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Patricide

  by Joyce Carol Oates


(about 123 pages)
30,771
total words
of all the books in our library
45.11%
vividness
of all the books in our library
9.90%
passive voice
of all the books in our library
3.69%
all adverbs
of all the books in our library
1.51%
ly-adverbs
of all the books in our library
2.18%
non-ly-adverbs
of all the books in our library

clippings from this book

We’ve analyzed hundreds of millions of words, from thousands of different authors, training our linguistic models to recognize the most vivid words in the English language… the words that create the most intense sensory experiences: colors, textures, sounds, flavors, and aromas.

Based on our analysis, we’ve scanned through the pages of this book to find the two pages at the extremes, both the most-passive and the most-vivid pages, so that you can compare them side-by-side and see the difference:

MOST PASSIVE PAGE
MOST VIVID PAGE
that will be an improvement.” I’d spoken breezily, to hide my anger. I’d meant to be amusing but Max didn’t seem to think that I was very funny. “She’ll get Roland to sign a pre-nup. She’ll insist on money up front, if she’s smart. She sounds smart. And she’ll wind up the executrix of his estate, Lou-Lou—not you. So don’t be so amused, my dear.” And he hung up. Executrix of his estate. But I was Roland Marks’s executrix! After the last divorce, he’d made me his executrix. Before this, he hadn’t had a will: he’d assumed, as he said, that he would be around for a “long, long time—like one of those giant tortoises that live forever.” But in his late sixties, after batterings in court, he’d begun to feel mortal. He’d told me frankly that he would be leaving money to all of his children, even those who’d disappointed him pretty badly, and from whom he was estranged—“I don’t want to single you out, Lou-Lou. They would just hate you.” But what Dad would do for me, beyond leaving me money—(which, in fact, I really didn’t need, as a professional woman with a good job)—was to name me executrix of his estate, which would include his literary estate, for which service I would be paid a minimum of fifty thousand dollars a year. I’d been deeply moved. I may even have cried. I’d said, “Dad, I can’t think of this now. I can’t tableFormica-topped, simulated maple, with battered legs. The air in the kitchen was warm, close, humid. On the gas-burner stove were many pots and pans. On another table were fresh-baked muffins, whole grain bread, pies. These were pies with thick crusts and sugary-gluey insides. Apple pies, cherry pies. A bottle of beer. Bottles of beer. A hand lifted the bottle, poured the foaming dark liquid into a glass. M.R. drank. So thirsty! So hungry! Her eyes welled with tears of childish gratitude. The heavyset woman served her. The heavyset woman had enormous breasts to her waist. The heavyset woman had a coarse flushed skin and sympathetic eyes. Her crown of braids made her appear regal yet you knew—you could not coerce this woman. When others—men, boys—tried to push into the kitchen to peer at M.R. in her rumpled and mud-stained clothes, the heavyset woman shooed them away. Laughing saying, Yall go away get the hell out noner your business here. M.R. was eating so greedily, soup spilled onto the front of her jacket. Her hands shook. Beer in her nostrils making her cough, choke. She’d had too much to drink, and to eat. Too quickly. Laughing became coughing and coughing became choking and the heavyset woman thumped her between the shoulder blades with a fist. It was the TV—or, a jukeboxloud percussive music. She could not hear the music, so loud. Something was entering her—lights? like glinting blades. She wasn’t drunk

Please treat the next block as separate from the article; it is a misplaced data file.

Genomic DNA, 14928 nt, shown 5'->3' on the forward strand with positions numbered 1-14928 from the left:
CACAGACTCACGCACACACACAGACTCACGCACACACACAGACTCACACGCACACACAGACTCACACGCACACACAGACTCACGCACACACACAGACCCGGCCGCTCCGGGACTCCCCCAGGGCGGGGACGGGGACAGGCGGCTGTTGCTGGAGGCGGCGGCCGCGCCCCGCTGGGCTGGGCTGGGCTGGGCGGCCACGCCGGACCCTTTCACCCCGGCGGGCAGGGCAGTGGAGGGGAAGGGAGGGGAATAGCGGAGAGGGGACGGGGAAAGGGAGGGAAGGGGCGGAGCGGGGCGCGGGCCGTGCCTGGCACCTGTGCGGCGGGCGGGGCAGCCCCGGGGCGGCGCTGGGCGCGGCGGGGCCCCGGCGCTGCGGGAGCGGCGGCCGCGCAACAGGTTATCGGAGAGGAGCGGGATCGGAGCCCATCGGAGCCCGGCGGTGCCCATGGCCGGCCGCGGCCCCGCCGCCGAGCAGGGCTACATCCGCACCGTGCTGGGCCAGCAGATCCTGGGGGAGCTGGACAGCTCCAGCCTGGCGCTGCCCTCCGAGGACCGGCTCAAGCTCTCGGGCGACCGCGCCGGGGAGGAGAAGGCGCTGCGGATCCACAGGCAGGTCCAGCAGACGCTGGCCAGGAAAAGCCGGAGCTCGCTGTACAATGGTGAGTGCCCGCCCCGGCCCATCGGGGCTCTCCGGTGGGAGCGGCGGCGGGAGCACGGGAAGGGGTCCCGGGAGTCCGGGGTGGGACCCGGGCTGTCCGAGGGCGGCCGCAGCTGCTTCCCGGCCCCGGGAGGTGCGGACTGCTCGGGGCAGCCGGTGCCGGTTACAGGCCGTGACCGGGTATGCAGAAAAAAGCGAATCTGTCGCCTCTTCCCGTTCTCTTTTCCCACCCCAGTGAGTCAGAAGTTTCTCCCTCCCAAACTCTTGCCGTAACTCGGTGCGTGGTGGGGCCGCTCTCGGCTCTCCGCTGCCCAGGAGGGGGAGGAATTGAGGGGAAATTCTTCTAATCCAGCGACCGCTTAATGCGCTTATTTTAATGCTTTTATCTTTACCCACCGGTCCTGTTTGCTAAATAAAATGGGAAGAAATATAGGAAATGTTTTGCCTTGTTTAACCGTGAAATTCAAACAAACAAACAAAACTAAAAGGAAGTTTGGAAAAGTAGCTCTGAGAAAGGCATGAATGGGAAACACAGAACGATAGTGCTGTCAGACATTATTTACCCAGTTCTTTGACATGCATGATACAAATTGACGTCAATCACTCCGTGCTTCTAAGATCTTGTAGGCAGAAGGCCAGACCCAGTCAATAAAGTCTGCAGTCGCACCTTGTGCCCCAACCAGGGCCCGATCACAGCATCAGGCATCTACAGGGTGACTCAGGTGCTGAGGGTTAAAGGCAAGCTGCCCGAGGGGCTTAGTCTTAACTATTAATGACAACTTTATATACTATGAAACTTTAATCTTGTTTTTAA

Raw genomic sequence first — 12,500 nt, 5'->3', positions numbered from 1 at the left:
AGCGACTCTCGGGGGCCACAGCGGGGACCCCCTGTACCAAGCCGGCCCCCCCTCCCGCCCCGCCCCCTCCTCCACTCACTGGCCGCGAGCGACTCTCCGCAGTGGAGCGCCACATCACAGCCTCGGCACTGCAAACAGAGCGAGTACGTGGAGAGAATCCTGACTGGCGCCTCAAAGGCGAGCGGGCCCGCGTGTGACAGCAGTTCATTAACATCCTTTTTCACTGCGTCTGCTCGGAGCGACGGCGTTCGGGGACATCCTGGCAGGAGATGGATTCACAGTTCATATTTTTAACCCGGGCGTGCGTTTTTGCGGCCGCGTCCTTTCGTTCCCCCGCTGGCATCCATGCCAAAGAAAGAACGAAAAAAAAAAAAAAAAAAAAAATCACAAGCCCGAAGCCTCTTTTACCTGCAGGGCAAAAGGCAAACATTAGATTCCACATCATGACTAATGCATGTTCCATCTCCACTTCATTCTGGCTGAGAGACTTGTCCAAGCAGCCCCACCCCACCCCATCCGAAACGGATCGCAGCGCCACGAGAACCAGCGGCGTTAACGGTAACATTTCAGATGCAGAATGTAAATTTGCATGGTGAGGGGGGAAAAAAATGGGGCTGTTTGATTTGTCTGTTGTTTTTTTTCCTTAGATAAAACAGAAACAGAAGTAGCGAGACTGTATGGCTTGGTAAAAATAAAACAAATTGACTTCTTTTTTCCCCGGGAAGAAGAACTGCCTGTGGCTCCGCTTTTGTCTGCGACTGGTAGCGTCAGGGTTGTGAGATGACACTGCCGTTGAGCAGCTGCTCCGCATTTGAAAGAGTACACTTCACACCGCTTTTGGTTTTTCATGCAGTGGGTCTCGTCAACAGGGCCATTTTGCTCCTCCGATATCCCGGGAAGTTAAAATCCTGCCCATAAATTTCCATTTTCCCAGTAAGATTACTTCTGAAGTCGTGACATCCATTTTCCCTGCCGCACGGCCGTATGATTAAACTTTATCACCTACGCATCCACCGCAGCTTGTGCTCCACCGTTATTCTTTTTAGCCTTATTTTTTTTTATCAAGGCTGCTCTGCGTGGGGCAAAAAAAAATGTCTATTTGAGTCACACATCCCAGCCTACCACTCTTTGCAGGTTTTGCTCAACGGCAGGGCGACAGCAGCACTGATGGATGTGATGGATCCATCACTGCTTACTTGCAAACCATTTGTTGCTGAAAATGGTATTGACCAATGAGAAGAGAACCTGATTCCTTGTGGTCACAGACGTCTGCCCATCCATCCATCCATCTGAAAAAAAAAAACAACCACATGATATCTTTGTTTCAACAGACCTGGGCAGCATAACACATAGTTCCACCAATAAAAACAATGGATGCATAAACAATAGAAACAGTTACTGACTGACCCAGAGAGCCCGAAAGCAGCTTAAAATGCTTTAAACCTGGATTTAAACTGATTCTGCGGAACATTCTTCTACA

emotional story arc

Click anywhere on the chart to see the most significant emotional words — both positive & negative — from the corresponding section of the text…
This chart visualizes the the shifting emotional balance for the arc of this story, based on the emotional strength of the words in the prose, using techniques pioneered by the UVM Computational Story Lab. To create this story arc, we divided the complete manuscript text into 50 equal-sized chunks, each with 615.42 words, and then we scored each section by counting the number of strongly-emotional words, both positive and negative. The bars in the chart move downward whenever there’s conflict and sadness, and they move upward when conflicts are resolved, or when the characters are happy and content. The size of each bar represents the positive or negative word-count of that section.

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